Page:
A gripping and personal story about one girl's experience of the 2011 Christchurch earthquake and its aftermath.
Fleur Beale is the author of many award-winning books for children and young adults - she has now had more than 40 books published in New Zealand, as well as being published in the United States and England. Beale is the only writer to have twice won the Storylines Gaelyn Gordon Award for a Much-Loved Book: with Slide the Corner in 2007, and I Am Not Esther in 2009. She won the Esther Glen Award for distinguished contribution to children's literature for Juno Of Taris in the 2009 LIANZA Children's Book Awards. Fierce September won the YA category in the 2011 NZ Post Children's Book Awards and the LIANZA Young Adult Award in 2011. In 2012 she won the Margaret Mahy Medal for her outstanding contribution to children's writing, and in 2015 she was awarded the New Zealand Order of Merit for services to literature. In 1999, Beale was Dunedin College of Education's Writer in Residence. A former high-school teacher, Beale lives in Wellington.
Series editor and series creator Lyn White has extensive experience as a primary school teacher-librarian and EAL teacher and in 2010 completed postgraduate studies in Editing and Communications at the University of Melbourne. Lyn is passionate about children's literature and has great expertise in engaging students with quality texts. Her work with refugee children motivated her to create the acclaimed Through My Eyes series of books set in contemporary war zones. Lyn created and edited the Through My Eyes - Natural Disaster Zones series to pay tribute to the courage and resilience of children who are often the most vulnerable in post-disaster situations. Lyn continues to teach EAL and is an education consultant and conference presenter.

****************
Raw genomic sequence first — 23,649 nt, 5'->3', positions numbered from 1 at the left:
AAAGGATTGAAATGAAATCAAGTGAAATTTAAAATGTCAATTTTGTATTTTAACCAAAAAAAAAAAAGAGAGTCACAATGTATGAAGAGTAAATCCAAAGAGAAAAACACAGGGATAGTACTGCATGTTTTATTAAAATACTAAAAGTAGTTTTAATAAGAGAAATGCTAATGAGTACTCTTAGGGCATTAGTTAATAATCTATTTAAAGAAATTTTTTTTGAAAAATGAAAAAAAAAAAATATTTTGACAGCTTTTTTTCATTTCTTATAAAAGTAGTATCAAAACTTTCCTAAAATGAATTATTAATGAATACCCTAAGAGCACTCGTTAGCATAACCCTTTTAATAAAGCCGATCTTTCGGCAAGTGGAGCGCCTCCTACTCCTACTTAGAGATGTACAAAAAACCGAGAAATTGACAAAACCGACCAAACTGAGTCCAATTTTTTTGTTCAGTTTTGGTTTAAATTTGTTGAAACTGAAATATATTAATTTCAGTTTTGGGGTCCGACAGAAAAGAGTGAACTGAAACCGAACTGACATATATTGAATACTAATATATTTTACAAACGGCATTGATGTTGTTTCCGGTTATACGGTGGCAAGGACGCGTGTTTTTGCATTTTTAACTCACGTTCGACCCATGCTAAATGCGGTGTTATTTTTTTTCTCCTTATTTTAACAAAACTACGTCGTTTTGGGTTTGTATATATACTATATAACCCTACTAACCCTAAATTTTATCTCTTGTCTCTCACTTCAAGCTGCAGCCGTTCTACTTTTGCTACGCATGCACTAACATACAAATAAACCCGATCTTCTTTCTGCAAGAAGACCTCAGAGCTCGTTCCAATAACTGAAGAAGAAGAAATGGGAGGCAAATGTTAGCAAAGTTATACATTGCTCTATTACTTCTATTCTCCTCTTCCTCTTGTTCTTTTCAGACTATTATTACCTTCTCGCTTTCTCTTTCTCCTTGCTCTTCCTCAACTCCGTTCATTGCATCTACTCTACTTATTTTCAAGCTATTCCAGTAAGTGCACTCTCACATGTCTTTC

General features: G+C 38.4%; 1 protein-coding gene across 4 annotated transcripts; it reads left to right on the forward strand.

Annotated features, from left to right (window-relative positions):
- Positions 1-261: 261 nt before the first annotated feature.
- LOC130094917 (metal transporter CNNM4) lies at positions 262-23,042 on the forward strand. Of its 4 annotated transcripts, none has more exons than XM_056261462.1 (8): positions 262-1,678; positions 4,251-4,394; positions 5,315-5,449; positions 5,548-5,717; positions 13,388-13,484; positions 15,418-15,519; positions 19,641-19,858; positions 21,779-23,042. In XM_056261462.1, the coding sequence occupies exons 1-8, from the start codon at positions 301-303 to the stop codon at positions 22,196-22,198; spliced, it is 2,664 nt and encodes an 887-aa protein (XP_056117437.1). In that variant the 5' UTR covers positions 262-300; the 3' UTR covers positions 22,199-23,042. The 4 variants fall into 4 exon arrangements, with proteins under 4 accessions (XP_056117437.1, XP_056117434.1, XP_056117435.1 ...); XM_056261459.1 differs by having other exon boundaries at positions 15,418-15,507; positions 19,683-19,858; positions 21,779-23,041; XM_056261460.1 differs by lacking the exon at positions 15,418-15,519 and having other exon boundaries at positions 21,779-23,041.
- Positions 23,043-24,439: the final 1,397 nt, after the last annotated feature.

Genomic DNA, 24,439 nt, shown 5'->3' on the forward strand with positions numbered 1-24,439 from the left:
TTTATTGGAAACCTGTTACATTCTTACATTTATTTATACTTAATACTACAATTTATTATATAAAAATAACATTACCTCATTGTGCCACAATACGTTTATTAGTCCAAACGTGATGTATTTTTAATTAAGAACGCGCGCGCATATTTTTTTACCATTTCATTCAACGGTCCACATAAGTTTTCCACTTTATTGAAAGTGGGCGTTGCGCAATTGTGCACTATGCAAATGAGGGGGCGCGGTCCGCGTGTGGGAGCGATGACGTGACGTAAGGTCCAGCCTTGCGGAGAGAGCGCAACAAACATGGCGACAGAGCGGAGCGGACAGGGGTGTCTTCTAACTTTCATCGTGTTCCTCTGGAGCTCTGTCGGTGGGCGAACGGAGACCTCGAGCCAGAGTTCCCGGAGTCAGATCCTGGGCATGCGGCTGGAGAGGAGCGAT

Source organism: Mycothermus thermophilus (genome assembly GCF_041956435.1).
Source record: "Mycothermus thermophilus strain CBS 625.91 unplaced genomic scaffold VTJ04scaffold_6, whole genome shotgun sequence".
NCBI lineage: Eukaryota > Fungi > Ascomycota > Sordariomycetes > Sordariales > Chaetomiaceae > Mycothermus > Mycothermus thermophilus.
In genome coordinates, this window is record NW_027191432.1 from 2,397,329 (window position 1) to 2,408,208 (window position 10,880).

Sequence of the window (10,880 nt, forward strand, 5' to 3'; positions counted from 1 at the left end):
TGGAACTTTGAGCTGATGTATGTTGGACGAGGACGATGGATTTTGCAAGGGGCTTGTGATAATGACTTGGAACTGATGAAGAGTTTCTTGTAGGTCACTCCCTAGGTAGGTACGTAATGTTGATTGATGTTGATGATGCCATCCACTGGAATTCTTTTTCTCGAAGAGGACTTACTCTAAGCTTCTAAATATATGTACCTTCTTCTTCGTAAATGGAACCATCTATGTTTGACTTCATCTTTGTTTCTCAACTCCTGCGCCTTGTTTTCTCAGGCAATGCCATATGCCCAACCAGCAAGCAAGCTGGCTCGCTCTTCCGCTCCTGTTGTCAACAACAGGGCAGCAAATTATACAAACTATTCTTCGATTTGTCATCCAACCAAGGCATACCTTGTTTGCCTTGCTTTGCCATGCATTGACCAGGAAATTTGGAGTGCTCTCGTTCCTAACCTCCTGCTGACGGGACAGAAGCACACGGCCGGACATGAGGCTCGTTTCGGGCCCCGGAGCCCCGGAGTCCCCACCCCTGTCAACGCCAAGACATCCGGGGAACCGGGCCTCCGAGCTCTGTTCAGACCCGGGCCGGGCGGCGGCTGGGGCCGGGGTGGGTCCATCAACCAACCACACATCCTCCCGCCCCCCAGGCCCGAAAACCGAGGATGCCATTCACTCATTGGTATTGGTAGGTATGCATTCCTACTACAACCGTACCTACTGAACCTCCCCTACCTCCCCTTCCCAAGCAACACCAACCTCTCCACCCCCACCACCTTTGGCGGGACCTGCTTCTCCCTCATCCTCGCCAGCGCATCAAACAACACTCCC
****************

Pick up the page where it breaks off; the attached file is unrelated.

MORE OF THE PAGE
Told through the eyes of a 13-year-old girl, Lyla takes the reader on a journey through life, before, during and after a huge earthquake devastates Christchurch in New Zealand in 2011.
It is written very much in the style and language of a teenager and has a great focus on the things that would be most important to a young person in this situation. It also weaves a background story around a love/hate relationship with a young man who lives in the same street as Lyla. It is, in a way, a coming of age story.
What stands out most about this book is the relevant (true) information added at the end of the book, taking it from simply a story, to a useful, factual text that could have many uses in the HASS and Science Curriculum. Information such as a detailed and informative earthquake timeline, relevant websites about the actual earthquakes, and a glossary of colloquialisms and indigenous terms from New Zealand mean this book could be used for research and information purposes as well as to entertain.
This book would be best suited to capable Grade Six students up to around Grade Ten. As it is told from the point of view of a young female teenager, it would most probably be of interest to girls.
Francesca Massey, Exeter Primary School, TAS
“It’s never going to stop. We’re going to die. Stop. Please. Just stop. But the ground didn’t listen to prayers or pleas or screams…” The continued threat of aftershocks and the inability to learn the fate of loved ones catalyses the sense of chaos in Lyla’s young life.
Fleur Beale’s fictional account of an adolescent girl’s survival of the 2011 Christchurch earthquake and its aftermath will captivate readers intent on reading tales of survival. Lyla is in her second year of high school and excited to be celebrating her mother’s birthday in a posh local restaurant situated in the heart of Christchurch when a magnitude 6.3 earthquake hits. Despite being separated from her family and friends, this courageous protagonist returns to her semi-functioning home and turns it into a safe zone for those living nearby. Lyla bravely navigates collapsing buildings and liquefaction to aid the injured and offer comfort and support to those in need whilst also struggling through own mental trauma.